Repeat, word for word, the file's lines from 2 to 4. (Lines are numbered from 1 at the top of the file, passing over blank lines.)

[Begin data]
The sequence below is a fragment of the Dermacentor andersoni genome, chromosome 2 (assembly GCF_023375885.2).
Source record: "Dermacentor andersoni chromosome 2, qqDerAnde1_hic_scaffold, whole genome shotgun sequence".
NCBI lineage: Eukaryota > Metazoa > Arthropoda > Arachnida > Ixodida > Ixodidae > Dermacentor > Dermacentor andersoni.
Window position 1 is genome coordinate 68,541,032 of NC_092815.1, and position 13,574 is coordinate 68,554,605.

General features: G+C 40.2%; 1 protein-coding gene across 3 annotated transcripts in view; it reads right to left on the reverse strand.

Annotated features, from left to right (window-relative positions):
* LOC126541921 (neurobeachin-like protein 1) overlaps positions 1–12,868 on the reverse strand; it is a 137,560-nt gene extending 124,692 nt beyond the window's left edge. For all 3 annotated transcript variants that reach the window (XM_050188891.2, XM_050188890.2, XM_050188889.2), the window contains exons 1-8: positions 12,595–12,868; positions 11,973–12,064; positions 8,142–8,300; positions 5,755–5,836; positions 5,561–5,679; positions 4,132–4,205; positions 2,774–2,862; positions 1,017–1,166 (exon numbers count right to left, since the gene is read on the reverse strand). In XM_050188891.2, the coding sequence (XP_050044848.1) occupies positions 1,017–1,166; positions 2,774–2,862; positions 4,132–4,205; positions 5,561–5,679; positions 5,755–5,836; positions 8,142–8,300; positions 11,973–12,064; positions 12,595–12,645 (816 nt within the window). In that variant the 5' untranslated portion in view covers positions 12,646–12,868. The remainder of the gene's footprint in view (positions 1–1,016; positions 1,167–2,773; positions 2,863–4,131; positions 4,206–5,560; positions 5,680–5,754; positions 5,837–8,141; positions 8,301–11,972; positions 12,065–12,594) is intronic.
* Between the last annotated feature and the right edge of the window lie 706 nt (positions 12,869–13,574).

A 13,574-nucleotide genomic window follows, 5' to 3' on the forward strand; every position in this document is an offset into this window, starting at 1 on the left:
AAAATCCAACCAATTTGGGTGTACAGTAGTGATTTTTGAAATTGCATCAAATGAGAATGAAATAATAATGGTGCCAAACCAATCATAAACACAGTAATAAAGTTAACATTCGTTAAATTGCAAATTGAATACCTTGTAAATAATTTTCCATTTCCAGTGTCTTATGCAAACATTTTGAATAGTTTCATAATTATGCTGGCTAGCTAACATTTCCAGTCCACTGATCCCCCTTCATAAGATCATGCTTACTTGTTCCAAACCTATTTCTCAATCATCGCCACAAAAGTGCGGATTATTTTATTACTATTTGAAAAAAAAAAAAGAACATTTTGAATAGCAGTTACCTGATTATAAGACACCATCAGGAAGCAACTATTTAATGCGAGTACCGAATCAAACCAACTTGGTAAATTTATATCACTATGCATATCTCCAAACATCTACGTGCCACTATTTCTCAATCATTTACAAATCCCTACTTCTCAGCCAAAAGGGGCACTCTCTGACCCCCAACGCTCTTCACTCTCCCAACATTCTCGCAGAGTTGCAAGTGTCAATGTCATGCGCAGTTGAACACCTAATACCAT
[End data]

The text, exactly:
Source record: "Dermacentor andersoni chromosome 2, qqDerAnde1_hic_scaffold, whole genome shotgun sequence".
NCBI lineage: Eukaryota > Metazoa > Arthropoda > Arachnida > Ixodida > Ixodidae > Dermacentor > Dermacentor andersoni.
Window position 1 is genome coordinate 68,541,032 of NC_092815.1, and position 13,574 is coordinate 68,554,605.